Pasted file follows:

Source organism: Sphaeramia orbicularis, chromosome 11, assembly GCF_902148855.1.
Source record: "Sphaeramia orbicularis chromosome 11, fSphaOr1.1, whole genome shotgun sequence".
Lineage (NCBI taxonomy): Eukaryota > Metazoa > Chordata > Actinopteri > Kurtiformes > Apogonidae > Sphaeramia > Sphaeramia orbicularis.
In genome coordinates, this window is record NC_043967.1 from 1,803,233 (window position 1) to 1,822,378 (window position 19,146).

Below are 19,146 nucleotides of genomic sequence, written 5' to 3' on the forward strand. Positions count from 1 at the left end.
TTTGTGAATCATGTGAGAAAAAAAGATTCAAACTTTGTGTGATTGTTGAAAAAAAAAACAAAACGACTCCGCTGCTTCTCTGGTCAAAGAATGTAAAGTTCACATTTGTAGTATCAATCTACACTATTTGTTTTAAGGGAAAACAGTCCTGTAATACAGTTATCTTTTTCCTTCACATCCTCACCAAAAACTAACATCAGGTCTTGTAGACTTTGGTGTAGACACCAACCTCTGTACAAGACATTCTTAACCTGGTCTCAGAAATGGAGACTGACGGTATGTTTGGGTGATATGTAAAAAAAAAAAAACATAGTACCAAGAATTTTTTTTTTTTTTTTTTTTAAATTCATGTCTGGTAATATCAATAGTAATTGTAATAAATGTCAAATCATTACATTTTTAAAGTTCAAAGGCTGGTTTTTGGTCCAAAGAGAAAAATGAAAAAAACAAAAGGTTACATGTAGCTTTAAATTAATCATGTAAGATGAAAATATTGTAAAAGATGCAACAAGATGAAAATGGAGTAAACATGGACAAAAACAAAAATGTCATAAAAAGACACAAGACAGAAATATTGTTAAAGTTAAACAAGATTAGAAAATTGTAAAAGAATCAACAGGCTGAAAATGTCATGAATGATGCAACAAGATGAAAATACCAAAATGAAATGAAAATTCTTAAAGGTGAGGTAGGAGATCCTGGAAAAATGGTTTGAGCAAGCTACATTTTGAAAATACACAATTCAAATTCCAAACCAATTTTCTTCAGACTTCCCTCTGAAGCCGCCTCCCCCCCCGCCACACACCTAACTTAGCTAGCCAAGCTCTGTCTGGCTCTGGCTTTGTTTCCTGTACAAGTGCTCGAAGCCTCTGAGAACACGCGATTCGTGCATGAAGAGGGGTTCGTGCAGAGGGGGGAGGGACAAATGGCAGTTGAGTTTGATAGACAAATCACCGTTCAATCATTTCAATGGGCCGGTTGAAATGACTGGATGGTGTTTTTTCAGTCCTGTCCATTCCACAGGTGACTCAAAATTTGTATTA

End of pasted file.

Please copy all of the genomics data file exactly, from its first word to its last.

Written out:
Source organism: Sphaeramia orbicularis, chromosome 11, assembly GCF_902148855.1.
Source record: "Sphaeramia orbicularis chromosome 11, fSphaOr1.1, whole genome shotgun sequence".
Lineage (NCBI taxonomy): Eukaryota > Metazoa > Chordata > Actinopteri > Kurtiformes > Apogonidae > Sphaeramia > Sphaeramia orbicularis.
In genome coordinates, this window is record NC_043967.1 from 1,803,233 (window position 1) to 1,822,378 (window position 19,146).

Below are 19,146 nucleotides of genomic sequence, written 5' to 3' on the forward strand. Positions count from 1 at the left end.
TTTGTGAATCATGTGAGAAAAAAAGATTCAAACTTTGTGTGATTGTTGAAAAAAAAAACAAAACGACTCCGCTGCTTCTCTGGTCAAAGAATGTAAAGTTCACATTTGTAGTATCAATCTACACTATTTGTTTTAAGGGAAAACAGTCCTGTAATACAGTTATCTTTTTCCTTCACATCCTCACCAAAAACTAACATCAGGTCTTGTAGACTTTGGTGTAGACACCAACCTCTGTACAAGACATTCTTAACCTGGTCTCAGAAATGGAGACTGACGGTATGTTTGGGTGATATGTAAAAAAAAAAAAACATAGTACCAAGAATTTTTTTTTTTTTTTTTTTTAAATTCATGTCTGGTAATATCAATAGTAATTGTAATAAATGTCAAATCATTACATTTTTAAAGTTCAAAGGCTGGTTTTTGGTCCAAAGAGAAAAATGAAAAAAACAAAAGGTTACATGTAGCTTTAAATTAATCATGTAAGATGAAAATATTGTAAAAGATGCAACAAGATGAAAATGGAGTAAACATGGACAAAAACAAAAATGTCATAAAAAGACACAAGACAGAAATATTGTTAAAGTTAAACAAGATTAGAAAATTGTAAAAGAATCAACAGGCTGAAAATGTCATGAATGATGCAACAAGATGAAAATACCAAAATGAAATGAAAATTCTTAAAGGTGAGGTAGGAGATCCTGGAAAAATGGTTTGAGCAAGCTACATTTTGAAAATACACAATTCAAATTCCAAACCAATTTTCTTCAGACTTCCCTCTGAAGCCGCCTCCCCCCCCGCCACACACCTAACTTAGCTAGCCAAGCTCTGTCTGGCTCTGGCTTTGTTTCCTGTACAAGTGCTCGAAGCCTCTGAGAACACGCGATTCGTGCATGAAGAGGGGTTCGTGCAGAGGGGGGAGGGACAAATGGCAGTTGAGTTTGATAGACAAATCACCGTTCAATCATTTCAATGGGCCGGTTGAAATGACTGGATGGTGTTTTTTCAGTCCTGTCCATTCCACAGGTGACTCAAAATTTGTATTA